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Rick Scott: Reducing drug costs key to health care reform

Florida senator wants Pharma accountability, not Medicare for all.

The top goal for health care reform must be reducing costs for individuals, said U.S. Sen. Rick Scott. Part of that means demanding pharmaceutical companies charge consumers less.

“What I’m going to focus on is how you drive down cost,” the Florida Republican said.

Scott discussed his own plans during an appearance on CBS’ Face The Nation. President Donald Trump tapped Scott, Wyoming Sen. John Barrasso and Lousiana Sen. Bill Cassidy to develop a GOP alternative to ObamaCare.

Scott noted his own history as CEO of Columbia/HCA.

“I ran the largest health care company in the world, and I care about the cost of health care,” he said.

As an executive at HCA, he said the company argued with Big Pharma as it tried to charge more in the U.S. for the same drugs sold in Europe.

On that front, Scott said he ultimately wants to deliver for consumers as much as for the president.

Scott brought up his most recent piece of major legislation, the “Transparent Drug Pricing Act.” The bill aims to stop drug companies from charging more for medication in the U.S. than in other countries.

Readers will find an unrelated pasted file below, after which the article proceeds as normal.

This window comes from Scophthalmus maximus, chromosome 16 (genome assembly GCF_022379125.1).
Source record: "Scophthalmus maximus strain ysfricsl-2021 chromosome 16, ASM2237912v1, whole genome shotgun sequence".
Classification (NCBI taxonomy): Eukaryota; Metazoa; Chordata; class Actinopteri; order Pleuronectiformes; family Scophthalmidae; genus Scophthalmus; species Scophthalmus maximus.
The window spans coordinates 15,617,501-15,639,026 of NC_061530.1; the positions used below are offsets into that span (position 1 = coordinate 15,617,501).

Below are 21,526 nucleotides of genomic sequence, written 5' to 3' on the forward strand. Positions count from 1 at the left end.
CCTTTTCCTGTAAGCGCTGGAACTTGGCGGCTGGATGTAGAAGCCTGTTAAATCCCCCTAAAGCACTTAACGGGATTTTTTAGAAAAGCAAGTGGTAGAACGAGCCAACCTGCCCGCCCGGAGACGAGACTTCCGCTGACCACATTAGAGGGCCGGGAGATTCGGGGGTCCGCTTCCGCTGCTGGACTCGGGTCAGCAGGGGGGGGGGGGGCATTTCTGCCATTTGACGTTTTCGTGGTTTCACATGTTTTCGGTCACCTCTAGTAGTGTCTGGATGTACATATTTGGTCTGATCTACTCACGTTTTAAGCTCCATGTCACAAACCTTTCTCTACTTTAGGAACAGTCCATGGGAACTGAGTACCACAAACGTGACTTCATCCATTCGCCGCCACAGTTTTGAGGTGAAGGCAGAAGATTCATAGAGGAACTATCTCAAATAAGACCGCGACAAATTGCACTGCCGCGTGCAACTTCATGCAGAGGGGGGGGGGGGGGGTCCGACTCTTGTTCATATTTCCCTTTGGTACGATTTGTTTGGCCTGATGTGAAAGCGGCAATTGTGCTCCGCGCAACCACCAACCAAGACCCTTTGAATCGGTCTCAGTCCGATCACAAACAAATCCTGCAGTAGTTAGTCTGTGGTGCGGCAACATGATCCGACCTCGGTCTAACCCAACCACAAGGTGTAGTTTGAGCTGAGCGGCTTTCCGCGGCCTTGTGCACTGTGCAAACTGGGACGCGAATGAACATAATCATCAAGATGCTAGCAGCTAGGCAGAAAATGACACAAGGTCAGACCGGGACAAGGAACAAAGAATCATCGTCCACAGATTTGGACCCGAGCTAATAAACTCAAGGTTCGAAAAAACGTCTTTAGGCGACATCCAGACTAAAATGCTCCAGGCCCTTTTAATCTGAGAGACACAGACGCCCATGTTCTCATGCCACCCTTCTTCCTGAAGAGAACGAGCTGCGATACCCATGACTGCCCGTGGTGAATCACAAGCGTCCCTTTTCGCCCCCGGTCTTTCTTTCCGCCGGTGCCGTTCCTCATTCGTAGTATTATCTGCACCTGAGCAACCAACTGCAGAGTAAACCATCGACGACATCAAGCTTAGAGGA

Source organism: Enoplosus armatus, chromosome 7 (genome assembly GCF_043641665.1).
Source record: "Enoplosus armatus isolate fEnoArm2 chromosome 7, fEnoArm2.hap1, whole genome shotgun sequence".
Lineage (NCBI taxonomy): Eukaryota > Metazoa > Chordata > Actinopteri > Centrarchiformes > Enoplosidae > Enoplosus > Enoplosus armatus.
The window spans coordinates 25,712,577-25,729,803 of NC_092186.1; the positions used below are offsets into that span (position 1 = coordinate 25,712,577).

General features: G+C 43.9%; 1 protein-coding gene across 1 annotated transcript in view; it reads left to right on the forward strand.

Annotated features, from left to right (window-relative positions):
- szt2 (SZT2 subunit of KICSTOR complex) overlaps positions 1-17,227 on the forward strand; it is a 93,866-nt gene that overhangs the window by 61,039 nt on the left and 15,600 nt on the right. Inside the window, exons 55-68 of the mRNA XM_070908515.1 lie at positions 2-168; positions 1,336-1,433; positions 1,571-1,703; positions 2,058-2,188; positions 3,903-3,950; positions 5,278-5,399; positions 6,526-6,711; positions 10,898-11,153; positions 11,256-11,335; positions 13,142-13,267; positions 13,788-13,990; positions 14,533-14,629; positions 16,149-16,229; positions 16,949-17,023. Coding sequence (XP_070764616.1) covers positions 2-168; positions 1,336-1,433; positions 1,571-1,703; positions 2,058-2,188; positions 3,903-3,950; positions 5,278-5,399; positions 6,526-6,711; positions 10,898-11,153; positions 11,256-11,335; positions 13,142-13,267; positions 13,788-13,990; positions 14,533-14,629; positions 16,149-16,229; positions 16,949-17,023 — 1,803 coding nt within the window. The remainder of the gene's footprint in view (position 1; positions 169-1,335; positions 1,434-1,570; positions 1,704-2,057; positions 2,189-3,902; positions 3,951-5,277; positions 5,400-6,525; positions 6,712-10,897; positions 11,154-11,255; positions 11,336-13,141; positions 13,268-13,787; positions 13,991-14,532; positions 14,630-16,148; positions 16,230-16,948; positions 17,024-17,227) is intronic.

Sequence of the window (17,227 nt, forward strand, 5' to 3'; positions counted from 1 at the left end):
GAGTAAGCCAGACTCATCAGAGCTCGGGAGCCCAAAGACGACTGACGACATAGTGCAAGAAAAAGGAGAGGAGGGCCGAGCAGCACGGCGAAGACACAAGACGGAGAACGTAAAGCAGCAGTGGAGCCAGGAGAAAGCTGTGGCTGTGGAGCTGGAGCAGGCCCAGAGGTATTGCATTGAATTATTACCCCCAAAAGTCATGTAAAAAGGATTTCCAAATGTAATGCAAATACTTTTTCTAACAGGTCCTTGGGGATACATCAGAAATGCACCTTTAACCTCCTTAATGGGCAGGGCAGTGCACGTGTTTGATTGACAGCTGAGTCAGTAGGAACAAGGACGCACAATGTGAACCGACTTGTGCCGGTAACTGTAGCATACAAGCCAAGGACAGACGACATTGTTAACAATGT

He unveiled his legislation on Friday in Fort Myers, the same day he visited Lake Okeechobee with President Donald Trump.

Interestingly, Vermont Sen. Bernie Sanders, who is running for the Democratic nomination for president, also addressed medicine costs on Face The Nation.

Earlier the hour, Sanders promised if elected president to “cut prescription drug prices by 50 percent.”

That’s something host Margaret Brennan noted in the interview.

Scott said he appreciated the overlap in interest with Sanders.

“We don’t agree on much, but I’m glad he cares about prescription drug prices,” Scott said of Sanders.

But Scott distanced himself from Sanders overall. He said his Vermont colleague, a self-described Democratic Socialist, favors utter government control.

“We do know that Medicare for all, which Sen. Sanders is all in on, is going to just ruin the health care system,” Scott said.

That why Democratic health reform efforts have never failed to lower costs, Scott asserted.

Scott said the biggest hurdle for any health care reform now will be getting agreement with the House. Democrats won control of the House in November while Republicans kept control of the Senate.

“With [Speaker of the House] Nancy Pelosi in the House, it’s going to be tough to get something done,” he said.

Written By

Jacob Ogles has covered politics in Florida since 2000 for regional outlets including SRQ Magazine in Sarasota, The News-Press in Fort Myers and The Daily Commercial in Leesburg. His work has appeared nationally in The Advocate, Wired and other publications. Events like SRQ’s Where The Votes Are workshops made Ogles one of Southwest Florida’s most respected political analysts, and outlets like WWSB ABC 7 and WSRQ Sarasota have featured his insights. He can be reached at jacobogles@hotmail.com.

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